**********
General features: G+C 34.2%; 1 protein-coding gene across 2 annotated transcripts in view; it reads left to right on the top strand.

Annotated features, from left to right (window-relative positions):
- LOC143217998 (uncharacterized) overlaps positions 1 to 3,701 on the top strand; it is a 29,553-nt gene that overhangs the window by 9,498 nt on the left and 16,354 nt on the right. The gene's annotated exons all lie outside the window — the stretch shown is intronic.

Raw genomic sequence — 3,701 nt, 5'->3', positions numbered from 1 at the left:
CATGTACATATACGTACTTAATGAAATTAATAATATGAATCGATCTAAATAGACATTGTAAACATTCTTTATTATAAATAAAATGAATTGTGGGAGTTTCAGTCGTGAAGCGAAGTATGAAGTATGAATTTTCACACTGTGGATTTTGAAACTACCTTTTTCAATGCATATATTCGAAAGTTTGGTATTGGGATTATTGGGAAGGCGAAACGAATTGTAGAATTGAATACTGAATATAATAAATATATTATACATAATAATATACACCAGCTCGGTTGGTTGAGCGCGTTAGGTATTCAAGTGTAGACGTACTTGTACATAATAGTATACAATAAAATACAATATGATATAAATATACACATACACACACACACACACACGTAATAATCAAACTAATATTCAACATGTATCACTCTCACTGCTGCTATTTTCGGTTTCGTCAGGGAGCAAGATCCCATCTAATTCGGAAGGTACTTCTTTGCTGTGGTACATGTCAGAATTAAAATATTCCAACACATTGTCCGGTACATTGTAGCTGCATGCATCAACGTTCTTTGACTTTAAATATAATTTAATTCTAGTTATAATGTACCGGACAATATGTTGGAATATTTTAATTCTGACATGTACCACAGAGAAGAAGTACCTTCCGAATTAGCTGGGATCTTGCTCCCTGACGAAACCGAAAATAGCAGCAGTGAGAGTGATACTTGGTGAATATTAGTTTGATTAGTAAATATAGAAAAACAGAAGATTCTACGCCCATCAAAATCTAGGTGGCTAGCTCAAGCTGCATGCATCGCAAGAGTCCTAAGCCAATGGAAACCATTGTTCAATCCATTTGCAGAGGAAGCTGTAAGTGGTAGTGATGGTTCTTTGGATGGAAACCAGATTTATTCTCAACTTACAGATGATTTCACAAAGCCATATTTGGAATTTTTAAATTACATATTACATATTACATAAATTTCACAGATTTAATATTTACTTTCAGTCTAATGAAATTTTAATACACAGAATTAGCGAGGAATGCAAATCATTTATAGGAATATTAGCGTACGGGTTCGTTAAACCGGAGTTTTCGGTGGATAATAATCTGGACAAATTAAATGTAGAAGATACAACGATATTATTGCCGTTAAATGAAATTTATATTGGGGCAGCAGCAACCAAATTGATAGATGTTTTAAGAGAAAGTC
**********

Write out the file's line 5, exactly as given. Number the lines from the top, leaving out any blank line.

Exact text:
CATGTACATATACGTACTTAATGAAATTAATAATATGAATCGATCTAAATAGACATTGTAAACATTCTTTATTATAAATAAAATGAATTGTGGGAGTTTCAGTCGTGAAGCGAAGTATGAAGTATGAATTTTCACACTGTGGATTTTGAAACTACCTTTTTCAATGCATATATTCGAAAGTTTGGTATTGGGATTATTGGGAAGGCGAAACGAATTGTAGAATTGAATACTGAATATAATAAATATATTATACATAATAATATACACCAGCTCGGTTGGTTGAGCGCGTTAGGTATTCAAGTGTAGACGTACTTGTACATAATAGTATACAATAAAATACAATATGATATAAATATACACATACACACACACACACACACGTAATAATCAAACTAATATTCAACATGTATCACTCTCACTGCTGCTATTTTCGGTTTCGTCAGGGAGCAAGATCCCATCTAATTCGGAAGGTACTTCTTTGCTGTGGTACATGTCAGAATTAAAATATTCCAACACATTGTCCGGTACATTGTAGCTGCATGCATCAACGTTCTTTGACTTTAAATATAATTTAATTCTAGTTATAATGTACCGGACAATATGTTGGAATATTTTAATTCTGACATGTACCACAGAGAAGAAGTACCTTCCGAATTAGCTGGGATCTTGCTCCCTGACGAAACCGAAAATAGCAGCAGTGAGAGTGATACTTGGTGAATATTAGTTTGATTAGTAAATATAGAAAAACAGAAGATTCTACGCCCATCAAAATCTAGGTGGCTAGCTCAAGCTGCATGCATCGCAAGAGTCCTAAGCCAATGGAAACCATTGTTCAATCCATTTGCAGAGGAAGCTGTAAGTGGTAGTGATGGTTCTTTGGATGGAAACCAGATTTATTCTCAACTTACAGATGATTTCACAAAGCCATATTTGGAATTTTTAAATTACATATTACATATTACATAAATTTCACAGATTTAATATTTACTTTCAGTCTAATGAAATTTTAATACACAGAATTAGCGAGGAATGCAAATCATTTATAGGAATATTAGCGTACGGGTTCGTTAAACCGGAGTTTTCGGTGGATAATAATCTGGACAAATTAAATGTAGAAGATACAACGATATTATTGCCGTTAAATGAAATTTATATTGGGGCAGCAGCAACCAAATTGATAGATGTTTTAAGAGAAAGTC